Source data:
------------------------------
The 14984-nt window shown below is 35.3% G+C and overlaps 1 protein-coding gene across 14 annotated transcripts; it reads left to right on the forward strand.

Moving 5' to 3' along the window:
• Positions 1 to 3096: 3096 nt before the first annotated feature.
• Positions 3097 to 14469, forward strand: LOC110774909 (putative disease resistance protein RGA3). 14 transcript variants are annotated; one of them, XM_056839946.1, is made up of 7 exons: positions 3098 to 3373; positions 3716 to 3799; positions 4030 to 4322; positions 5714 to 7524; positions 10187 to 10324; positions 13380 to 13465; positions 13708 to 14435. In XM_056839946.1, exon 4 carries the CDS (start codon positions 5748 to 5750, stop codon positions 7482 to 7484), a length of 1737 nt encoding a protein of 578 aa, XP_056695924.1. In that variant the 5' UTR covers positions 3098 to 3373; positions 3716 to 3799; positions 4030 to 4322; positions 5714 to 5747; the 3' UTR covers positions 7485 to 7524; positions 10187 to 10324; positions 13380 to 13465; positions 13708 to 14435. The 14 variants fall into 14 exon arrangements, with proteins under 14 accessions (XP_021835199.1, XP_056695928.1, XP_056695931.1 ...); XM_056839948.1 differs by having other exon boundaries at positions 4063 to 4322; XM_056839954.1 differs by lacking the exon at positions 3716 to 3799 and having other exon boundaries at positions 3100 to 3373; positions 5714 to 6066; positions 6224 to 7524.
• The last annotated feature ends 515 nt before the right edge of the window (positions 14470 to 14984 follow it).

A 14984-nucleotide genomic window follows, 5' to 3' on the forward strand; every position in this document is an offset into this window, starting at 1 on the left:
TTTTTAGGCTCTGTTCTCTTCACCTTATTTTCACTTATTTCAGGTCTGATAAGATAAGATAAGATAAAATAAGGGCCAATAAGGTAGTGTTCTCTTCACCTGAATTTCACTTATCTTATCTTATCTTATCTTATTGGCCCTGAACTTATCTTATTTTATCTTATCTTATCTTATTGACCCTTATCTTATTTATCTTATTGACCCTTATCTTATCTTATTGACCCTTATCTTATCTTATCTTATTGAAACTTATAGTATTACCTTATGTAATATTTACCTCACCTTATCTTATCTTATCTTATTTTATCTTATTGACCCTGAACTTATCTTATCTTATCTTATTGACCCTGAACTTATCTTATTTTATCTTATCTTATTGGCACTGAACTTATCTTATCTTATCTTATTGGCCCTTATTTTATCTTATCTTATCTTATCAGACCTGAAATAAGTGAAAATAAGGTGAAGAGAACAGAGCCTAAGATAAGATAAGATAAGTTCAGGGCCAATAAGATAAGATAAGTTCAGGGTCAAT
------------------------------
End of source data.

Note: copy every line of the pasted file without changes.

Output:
The 14984-nt window shown below is 35.3% G+C and overlaps 1 protein-coding gene across 14 annotated transcripts; it reads left to right on the forward strand.

Moving 5' to 3' along the window:
• Positions 1 to 3096: 3096 nt before the first annotated feature.
• Positions 3097 to 14469, forward strand: LOC110774909 (putative disease resistance protein RGA3). 14 transcript variants are annotated; one of them, XM_056839946.1, is made up of 7 exons: positions 3098 to 3373; positions 3716 to 3799; positions 4030 to 4322; positions 5714 to 7524; positions 10187 to 10324; positions 13380 to 13465; positions 13708 to 14435. In XM_056839946.1, exon 4 carries the CDS (start codon positions 5748 to 5750, stop codon positions 7482 to 7484), a length of 1737 nt encoding a protein of 578 aa, XP_056695924.1. In that variant the 5' UTR covers positions 3098 to 3373; positions 3716 to 3799; positions 4030 to 4322; positions 5714 to 5747; the 3' UTR covers positions 7485 to 7524; positions 10187 to 10324; positions 13380 to 13465; positions 13708 to 14435. The 14 variants fall into 14 exon arrangements, with proteins under 14 accessions (XP_021835199.1, XP_056695928.1, XP_056695931.1 ...); XM_056839948.1 differs by having other exon boundaries at positions 4063 to 4322; XM_056839954.1 differs by lacking the exon at positions 3716 to 3799 and having other exon boundaries at positions 3100 to 3373; positions 5714 to 6066; positions 6224 to 7524.
• The last annotated feature ends 515 nt before the right edge of the window (positions 14470 to 14984 follow it).

A 14984-nucleotide genomic window follows, 5' to 3' on the forward strand; every position in this document is an offset into this window, starting at 1 on the left:
TTTTTAGGCTCTGTTCTCTTCACCTTATTTTCACTTATTTCAGGTCTGATAAGATAAGATAAGATAAAATAAGGGCCAATAAGGTAGTGTTCTCTTCACCTGAATTTCACTTATCTTATCTTATCTTATCTTATTGGCCCTGAACTTATCTTATTTTATCTTATCTTATCTTATTGACCCTTATCTTATTTATCTTATTGACCCTTATCTTATCTTATTGACCCTTATCTTATCTTATCTTATTGAAACTTATAGTATTACCTTATGTAATATTTACCTCACCTTATCTTATCTTATCTTATTTTATCTTATTGACCCTGAACTTATCTTATCTTATCTTATTGACCCTGAACTTATCTTATTTTATCTTATCTTATTGGCACTGAACTTATCTTATCTTATCTTATTGGCCCTTATTTTATCTTATCTTATCTTATCAGACCTGAAATAAGTGAAAATAAGGTGAAGAGAACAGAGCCTAAGATAAGATAAGATAAGTTCAGGGCCAATAAGATAAGATAAGTTCAGGGTCAAT